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Ethics, gender and the family (EDUC30065)

Undergraduate level 3Points: 12.5On Campus (Parkville)

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Overview

Year of offer2017
Subject levelUndergraduate Level 3
Subject codeEDUC30065
Campus
Parkville
Availability
Semester 1
FeesSubject EFTSL, Level, Discipline & Census Date

The family continues to be regarded as a private institution that should be immune to public scrutiny, despite the increasing intervention in the family by public institutions - notably, the law, education, medicine and social services. Towards the end of the 20th century, feminist thinkers challenged the view that the family is a private domain and there is now a growing tradition of using alternative perspectives, such as gender studies and childhood studies to examine the family as a site of contestation over members’ rights and responsibilities.

An indicative list of topics in this subject is as follows: the public/private divide; feminist perspectives on families; men’s contemporary roles and power in families in diverse cultural contexts; the roles and power in families of the ‘helping professions’; globalization, family diversity and the normalization of family life; the state regulation of families; the compatibility of parents’ and children’s rights.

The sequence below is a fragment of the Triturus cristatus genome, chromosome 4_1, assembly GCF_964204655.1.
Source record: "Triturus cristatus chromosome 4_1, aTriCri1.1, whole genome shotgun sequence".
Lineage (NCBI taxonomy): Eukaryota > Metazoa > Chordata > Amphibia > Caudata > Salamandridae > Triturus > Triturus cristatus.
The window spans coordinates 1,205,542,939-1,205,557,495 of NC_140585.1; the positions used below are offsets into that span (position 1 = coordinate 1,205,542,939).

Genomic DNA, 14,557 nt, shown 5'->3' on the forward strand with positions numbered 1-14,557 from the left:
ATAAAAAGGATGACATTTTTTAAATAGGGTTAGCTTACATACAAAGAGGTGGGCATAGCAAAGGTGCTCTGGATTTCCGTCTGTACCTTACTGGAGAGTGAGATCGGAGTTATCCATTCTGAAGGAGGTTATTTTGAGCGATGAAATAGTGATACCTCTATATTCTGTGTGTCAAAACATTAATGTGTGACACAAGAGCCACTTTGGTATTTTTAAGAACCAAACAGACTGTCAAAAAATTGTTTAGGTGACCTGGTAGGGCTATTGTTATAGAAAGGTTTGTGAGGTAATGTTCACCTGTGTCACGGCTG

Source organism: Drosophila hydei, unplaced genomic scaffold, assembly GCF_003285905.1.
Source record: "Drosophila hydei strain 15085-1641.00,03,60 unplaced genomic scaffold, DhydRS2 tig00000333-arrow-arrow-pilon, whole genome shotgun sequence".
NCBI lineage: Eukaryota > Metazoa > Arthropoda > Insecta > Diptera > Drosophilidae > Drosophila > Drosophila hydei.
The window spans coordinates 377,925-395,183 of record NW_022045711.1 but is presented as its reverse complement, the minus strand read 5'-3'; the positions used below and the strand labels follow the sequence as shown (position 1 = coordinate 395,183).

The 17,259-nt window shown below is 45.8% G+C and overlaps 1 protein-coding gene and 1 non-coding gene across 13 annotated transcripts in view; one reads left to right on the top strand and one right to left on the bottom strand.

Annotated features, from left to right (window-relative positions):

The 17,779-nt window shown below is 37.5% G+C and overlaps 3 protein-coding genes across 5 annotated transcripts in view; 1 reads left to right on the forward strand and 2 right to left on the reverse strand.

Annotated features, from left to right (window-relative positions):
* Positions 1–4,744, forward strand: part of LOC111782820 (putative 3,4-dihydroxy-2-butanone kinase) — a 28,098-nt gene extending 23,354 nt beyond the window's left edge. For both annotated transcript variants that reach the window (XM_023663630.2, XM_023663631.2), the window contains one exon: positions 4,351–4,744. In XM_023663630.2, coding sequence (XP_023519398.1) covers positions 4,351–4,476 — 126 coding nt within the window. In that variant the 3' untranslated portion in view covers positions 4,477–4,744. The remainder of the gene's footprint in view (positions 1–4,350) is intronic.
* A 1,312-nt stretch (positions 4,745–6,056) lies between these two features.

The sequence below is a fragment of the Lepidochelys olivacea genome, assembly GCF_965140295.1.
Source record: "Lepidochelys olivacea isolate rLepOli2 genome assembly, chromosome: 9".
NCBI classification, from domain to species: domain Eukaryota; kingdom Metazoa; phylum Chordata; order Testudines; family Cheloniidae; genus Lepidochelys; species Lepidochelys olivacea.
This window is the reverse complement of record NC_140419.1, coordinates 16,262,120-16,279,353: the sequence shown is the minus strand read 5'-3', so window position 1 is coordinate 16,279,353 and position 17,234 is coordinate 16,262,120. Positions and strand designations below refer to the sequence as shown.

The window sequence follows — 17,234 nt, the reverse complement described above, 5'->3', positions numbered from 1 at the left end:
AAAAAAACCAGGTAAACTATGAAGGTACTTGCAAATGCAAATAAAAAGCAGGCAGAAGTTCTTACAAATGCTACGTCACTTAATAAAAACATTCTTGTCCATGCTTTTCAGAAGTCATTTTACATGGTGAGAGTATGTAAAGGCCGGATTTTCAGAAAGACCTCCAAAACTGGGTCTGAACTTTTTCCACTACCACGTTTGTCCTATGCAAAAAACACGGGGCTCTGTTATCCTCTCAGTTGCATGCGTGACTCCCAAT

Intended learning outcomes

On completion of this subject, students should be able to:

  • Identify and understand different historical and contemporary theoretical perspectives on the study of family life;
  • Analyse the role of specific public institutions in family life in 21st century;
  • Explore and understand alternative perspectives on studying families in different cultural and political contexts;
  • Present case studies of the changing roles and power of men in families in diverse cultural contexts;
  • Develop awareness of the intersections and tensions between children’s rights and parents’ rights in current debates about the family.

Generic skills

On completing this subject, students should be able to:

  • Sharpen their analytical skills by identifying and analysing diverse contemporary and historical theoretical perspectives in family studies;
  • Enhance their skills of scholarly critique through reading widely in diverse journals and texts;
  • Gain improved written and oral communication skills through developing and presenting case studies of changing role and power of men in families;
  • Demonstrate skills in critical reflection on the role of public institutions in family life;
  • Gain reflective knowledge and understanding of cross-cultural concepts in the study of family life.

Last updated: 15 July 2017